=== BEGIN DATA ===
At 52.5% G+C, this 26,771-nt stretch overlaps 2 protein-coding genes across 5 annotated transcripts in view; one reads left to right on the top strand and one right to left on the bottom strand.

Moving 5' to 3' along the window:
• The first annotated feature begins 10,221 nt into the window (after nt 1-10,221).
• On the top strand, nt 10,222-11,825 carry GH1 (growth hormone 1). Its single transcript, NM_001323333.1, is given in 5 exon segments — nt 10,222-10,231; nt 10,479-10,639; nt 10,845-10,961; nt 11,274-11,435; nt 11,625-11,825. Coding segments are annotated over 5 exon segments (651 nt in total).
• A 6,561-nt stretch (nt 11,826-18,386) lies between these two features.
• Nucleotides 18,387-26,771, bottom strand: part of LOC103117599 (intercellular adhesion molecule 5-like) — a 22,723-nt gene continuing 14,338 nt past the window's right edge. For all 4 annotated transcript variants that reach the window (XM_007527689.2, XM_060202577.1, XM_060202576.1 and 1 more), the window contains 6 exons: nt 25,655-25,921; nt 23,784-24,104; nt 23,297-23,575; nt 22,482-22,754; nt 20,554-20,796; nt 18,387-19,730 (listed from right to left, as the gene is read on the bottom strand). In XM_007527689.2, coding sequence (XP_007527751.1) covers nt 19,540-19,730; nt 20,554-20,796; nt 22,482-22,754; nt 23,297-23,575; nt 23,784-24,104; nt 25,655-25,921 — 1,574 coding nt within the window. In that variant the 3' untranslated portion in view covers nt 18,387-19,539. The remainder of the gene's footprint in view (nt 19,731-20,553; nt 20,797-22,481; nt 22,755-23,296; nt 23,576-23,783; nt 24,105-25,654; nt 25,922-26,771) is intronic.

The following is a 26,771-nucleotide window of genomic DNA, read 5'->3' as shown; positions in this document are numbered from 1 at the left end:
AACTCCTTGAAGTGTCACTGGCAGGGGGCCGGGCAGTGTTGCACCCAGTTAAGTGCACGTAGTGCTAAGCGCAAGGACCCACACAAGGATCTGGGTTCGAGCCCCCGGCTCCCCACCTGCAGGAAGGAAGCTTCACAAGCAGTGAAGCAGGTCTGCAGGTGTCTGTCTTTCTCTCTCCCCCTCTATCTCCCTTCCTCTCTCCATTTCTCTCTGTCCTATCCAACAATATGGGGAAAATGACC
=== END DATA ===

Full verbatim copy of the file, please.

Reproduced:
At 52.5% G+C, this 26,771-nt stretch overlaps 2 protein-coding genes across 5 annotated transcripts in view; one reads left to right on the top strand and one right to left on the bottom strand.

Moving 5' to 3' along the window:
• The first annotated feature begins 10,221 nt into the window (after nt 1-10,221).
• On the top strand, nt 10,222-11,825 carry GH1 (growth hormone 1). Its single transcript, NM_001323333.1, is given in 5 exon segments — nt 10,222-10,231; nt 10,479-10,639; nt 10,845-10,961; nt 11,274-11,435; nt 11,625-11,825. Coding segments are annotated over 5 exon segments (651 nt in total).
• A 6,561-nt stretch (nt 11,826-18,386) lies between these two features.
• Nucleotides 18,387-26,771, bottom strand: part of LOC103117599 (intercellular adhesion molecule 5-like) — a 22,723-nt gene continuing 14,338 nt past the window's right edge. For all 4 annotated transcript variants that reach the window (XM_007527689.2, XM_060202577.1, XM_060202576.1 and 1 more), the window contains 6 exons: nt 25,655-25,921; nt 23,784-24,104; nt 23,297-23,575; nt 22,482-22,754; nt 20,554-20,796; nt 18,387-19,730 (listed from right to left, as the gene is read on the bottom strand). In XM_007527689.2, coding sequence (XP_007527751.1) covers nt 19,540-19,730; nt 20,554-20,796; nt 22,482-22,754; nt 23,297-23,575; nt 23,784-24,104; nt 25,655-25,921 — 1,574 coding nt within the window. In that variant the 3' untranslated portion in view covers nt 18,387-19,539. The remainder of the gene's footprint in view (nt 19,731-20,553; nt 20,797-22,481; nt 22,755-23,296; nt 23,576-23,783; nt 24,105-25,654; nt 25,922-26,771) is intronic.

The following is a 26,771-nucleotide window of genomic DNA, read 5'->3' as shown; positions in this document are numbered from 1 at the left end:
AACTCCTTGAAGTGTCACTGGCAGGGGGCCGGGCAGTGTTGCACCCAGTTAAGTGCACGTAGTGCTAAGCGCAAGGACCCACACAAGGATCTGGGTTCGAGCCCCCGGCTCCCCACCTGCAGGAAGGAAGCTTCACAAGCAGTGAAGCAGGTCTGCAGGTGTCTGTCTTTCTCTCTCCCCCTCTATCTCCCTTCCTCTCTCCATTTCTCTCTGTCCTATCCAACAATATGGGGAAAATGACC